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The People’s Business

Senate Judiciary Committee from the 109th Congress
Senate Judiciary Committee in the 109th Congress, including incoming chairman Senator Patrick Leahy (D-Vermont). (photo credit — Newsday)

No one was surprised that President Bush used his weekly radio address to lecture the Democrats for avoiding the people's business in their efforts to find out more about the US Attorney scandal.

Members of Congress now face a choice: whether they will waste time and provoke an unnecessary confrontation, or whether they will join us in working to do the people's business. We have many important issues before us. So we need to put partisan politics aside and come together to enact important legislation for the American people.

Many in the media ignored this misdirection, but alas, a few oracles of national maturity and reasonableness fell for it. Here, for example, is how David Broder describes the Democrat's investigation:

It seems doubtful that Democrats can help themselves a great deal just by tearing down an already discredited Republican administration with more investigations such as the current attack on the Justice Department and White House over the firings of eight U.S. attorneys.

Broder isn't just saying that the investigation won't help Democrats; he's calling the investigation itself an "attack on the Justice Department." So if the Democrats have reason to believe that the Bush Administration abused the Justice Department by allowing White House political operatives to interfere with prosecutorial discretion in specific cases, trying to expose that is an "attack on the Justice Department." And if the White House were actually doing those things and the Democrats ignored it as the Republicans did for six years, would Broder call that "protecting" the Department? How did the "dean" of American journalists become so ethically confused?

And consider this from George Will, who explains why Americans who are appalled at what the Bush/Cheney regime has done to America should blame themselves for undermining politics:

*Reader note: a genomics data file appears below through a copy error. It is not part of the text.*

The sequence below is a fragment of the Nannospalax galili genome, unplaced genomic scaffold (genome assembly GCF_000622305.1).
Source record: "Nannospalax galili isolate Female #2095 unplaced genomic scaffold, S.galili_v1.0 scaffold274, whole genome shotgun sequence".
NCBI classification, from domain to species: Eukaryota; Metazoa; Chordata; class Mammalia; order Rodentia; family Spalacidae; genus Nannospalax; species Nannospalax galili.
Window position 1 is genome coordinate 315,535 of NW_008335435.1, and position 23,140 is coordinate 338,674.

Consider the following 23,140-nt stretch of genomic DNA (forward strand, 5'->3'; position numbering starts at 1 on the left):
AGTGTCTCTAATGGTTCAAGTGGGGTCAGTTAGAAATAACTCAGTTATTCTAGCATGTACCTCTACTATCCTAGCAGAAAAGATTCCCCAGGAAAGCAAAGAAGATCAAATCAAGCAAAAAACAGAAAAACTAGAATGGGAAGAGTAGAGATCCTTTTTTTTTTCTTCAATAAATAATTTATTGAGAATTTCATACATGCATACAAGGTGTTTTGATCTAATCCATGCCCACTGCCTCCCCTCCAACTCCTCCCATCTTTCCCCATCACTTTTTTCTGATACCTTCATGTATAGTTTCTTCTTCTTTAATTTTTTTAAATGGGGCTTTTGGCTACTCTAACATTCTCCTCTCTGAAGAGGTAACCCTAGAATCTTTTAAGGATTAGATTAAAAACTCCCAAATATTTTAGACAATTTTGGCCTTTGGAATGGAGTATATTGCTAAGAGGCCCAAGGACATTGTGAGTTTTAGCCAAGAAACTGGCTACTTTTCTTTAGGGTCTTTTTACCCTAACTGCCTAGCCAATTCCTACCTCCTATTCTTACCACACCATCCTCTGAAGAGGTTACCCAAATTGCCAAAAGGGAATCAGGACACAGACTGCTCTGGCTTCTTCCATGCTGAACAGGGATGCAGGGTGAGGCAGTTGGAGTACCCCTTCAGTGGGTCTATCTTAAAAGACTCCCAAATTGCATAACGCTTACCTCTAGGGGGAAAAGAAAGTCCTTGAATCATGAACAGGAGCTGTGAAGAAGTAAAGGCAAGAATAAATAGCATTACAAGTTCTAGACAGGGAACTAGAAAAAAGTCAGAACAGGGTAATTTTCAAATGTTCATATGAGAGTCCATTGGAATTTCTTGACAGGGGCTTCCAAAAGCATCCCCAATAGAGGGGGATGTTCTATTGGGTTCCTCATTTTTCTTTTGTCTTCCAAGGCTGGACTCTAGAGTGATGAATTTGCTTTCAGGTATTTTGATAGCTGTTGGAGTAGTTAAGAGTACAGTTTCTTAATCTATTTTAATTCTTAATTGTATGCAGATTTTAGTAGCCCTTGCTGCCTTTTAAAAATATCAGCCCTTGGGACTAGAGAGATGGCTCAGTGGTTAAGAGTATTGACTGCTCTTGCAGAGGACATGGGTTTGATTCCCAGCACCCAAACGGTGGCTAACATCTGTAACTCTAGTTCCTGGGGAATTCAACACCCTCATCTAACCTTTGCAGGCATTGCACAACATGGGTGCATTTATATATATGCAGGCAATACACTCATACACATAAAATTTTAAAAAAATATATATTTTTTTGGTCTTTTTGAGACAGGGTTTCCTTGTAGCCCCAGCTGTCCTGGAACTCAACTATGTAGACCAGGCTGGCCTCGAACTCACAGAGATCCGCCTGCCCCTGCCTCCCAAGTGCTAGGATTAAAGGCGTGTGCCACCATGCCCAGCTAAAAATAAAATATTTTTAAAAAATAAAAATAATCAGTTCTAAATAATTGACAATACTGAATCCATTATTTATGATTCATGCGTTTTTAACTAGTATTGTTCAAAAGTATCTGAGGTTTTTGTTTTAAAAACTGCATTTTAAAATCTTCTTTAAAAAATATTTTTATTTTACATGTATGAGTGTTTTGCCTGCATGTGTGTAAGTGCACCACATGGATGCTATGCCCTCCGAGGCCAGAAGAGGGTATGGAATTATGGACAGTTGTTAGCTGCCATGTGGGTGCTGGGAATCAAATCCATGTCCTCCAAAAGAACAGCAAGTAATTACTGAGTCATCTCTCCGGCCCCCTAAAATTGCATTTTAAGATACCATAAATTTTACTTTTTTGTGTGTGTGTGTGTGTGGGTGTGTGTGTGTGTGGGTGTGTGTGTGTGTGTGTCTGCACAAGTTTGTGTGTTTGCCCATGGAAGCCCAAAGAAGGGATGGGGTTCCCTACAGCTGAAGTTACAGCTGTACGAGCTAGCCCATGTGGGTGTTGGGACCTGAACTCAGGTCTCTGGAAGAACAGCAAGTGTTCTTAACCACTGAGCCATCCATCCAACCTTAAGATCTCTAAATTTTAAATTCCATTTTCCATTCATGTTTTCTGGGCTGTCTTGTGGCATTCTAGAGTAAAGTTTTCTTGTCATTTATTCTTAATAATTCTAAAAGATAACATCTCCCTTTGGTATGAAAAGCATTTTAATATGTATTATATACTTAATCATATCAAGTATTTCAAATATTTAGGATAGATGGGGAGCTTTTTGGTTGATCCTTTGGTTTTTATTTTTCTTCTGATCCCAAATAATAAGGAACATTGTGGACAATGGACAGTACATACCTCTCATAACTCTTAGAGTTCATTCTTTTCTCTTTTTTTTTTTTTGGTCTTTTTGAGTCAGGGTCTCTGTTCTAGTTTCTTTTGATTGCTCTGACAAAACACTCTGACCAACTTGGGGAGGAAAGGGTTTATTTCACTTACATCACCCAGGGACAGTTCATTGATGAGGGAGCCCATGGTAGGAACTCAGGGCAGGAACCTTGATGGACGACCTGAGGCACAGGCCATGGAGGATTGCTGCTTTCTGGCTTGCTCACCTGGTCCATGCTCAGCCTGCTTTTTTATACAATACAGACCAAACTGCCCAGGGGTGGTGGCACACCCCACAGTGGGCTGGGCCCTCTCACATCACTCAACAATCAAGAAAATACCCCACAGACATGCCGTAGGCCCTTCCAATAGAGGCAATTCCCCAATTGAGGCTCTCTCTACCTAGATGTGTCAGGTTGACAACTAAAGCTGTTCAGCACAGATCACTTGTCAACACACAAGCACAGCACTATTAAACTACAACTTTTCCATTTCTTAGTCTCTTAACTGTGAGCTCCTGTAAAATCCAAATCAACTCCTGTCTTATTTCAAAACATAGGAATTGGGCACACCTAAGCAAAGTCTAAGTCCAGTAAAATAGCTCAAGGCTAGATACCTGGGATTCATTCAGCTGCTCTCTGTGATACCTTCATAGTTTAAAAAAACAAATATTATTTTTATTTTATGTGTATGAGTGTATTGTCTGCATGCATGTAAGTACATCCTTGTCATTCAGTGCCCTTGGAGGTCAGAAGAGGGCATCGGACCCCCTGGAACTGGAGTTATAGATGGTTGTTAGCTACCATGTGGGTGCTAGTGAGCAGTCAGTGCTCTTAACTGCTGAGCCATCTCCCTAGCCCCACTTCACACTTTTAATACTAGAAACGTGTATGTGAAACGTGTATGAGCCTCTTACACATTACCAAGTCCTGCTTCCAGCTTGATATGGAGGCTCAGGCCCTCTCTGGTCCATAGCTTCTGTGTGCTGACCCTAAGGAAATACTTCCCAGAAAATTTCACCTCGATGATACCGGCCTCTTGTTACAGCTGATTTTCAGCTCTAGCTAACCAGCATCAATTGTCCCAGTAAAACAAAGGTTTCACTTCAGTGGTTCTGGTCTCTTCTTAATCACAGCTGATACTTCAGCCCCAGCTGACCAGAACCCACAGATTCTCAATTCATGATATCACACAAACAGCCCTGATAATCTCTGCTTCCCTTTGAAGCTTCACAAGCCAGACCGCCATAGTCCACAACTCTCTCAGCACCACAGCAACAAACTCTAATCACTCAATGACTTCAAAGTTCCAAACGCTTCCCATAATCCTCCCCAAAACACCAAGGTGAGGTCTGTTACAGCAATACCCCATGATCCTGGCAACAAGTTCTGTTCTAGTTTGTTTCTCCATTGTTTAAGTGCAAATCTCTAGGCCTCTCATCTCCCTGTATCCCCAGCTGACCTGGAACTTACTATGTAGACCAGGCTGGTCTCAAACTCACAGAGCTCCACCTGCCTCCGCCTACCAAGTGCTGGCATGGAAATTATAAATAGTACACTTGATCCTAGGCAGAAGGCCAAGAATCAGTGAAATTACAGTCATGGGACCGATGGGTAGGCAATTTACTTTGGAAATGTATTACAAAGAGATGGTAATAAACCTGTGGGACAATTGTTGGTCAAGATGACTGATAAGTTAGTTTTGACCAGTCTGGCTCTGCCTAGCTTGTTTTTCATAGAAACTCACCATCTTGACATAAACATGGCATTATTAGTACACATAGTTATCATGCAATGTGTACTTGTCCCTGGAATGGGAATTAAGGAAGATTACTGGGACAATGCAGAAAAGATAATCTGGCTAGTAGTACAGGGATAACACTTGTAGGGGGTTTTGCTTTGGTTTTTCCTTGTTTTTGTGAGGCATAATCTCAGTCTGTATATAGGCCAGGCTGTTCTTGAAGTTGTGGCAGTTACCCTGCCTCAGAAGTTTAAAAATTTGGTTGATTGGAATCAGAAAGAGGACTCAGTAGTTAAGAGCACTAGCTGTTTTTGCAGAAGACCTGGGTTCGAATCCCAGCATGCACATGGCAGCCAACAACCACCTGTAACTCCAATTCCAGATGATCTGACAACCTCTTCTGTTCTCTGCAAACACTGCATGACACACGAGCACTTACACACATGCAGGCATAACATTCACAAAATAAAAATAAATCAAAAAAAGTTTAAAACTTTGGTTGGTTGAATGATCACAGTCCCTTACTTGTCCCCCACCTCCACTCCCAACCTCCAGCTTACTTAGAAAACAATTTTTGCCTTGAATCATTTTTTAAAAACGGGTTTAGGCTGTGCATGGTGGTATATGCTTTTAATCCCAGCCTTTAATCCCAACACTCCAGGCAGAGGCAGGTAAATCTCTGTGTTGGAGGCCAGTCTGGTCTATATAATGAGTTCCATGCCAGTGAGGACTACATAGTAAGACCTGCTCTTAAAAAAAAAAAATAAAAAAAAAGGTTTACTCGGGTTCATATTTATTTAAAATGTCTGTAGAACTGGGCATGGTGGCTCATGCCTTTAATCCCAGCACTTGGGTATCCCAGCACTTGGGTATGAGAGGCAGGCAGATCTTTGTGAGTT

The politics of disdain — e.g., Howard Dean's judgment that Republicans are "brain dead" and "a lot of them never made an honest living in their lives" — derails politics by defining opponents as beyond the reach of reason. The anger directed at Bush today, like that directed at Clinton during his presidency, luxuriates in its own vehemence.

Will doesn't explain how he can equate the scurrulous efforts of the unprincipled Newt Gingrich with the efforts of a Patrick Leahy, a respected former prosecutor, but never mind that. Will only wants everyone not to be angry at the Bush regime's monumental incompetence, policy recklessness, defiant lawlessness and lying the country into war. Or perhaps he's saying that no one should listen to anyone who is angry about this regime. Okay, I'm calm, but how are we supposed to feel, George? What is the mature, reasonable reaction to such behavior by our nation's highest officials? Perhaps George should listen to his fellow conservatives, because they sound pretty upset.

David Brooks invites us to draw "a proper distinction" (Times Select) between good and bad political interference, but he's really asking us to ignore the clear signs of felonious obstruction of justice by copping to the comparatively minor offense of lacking character: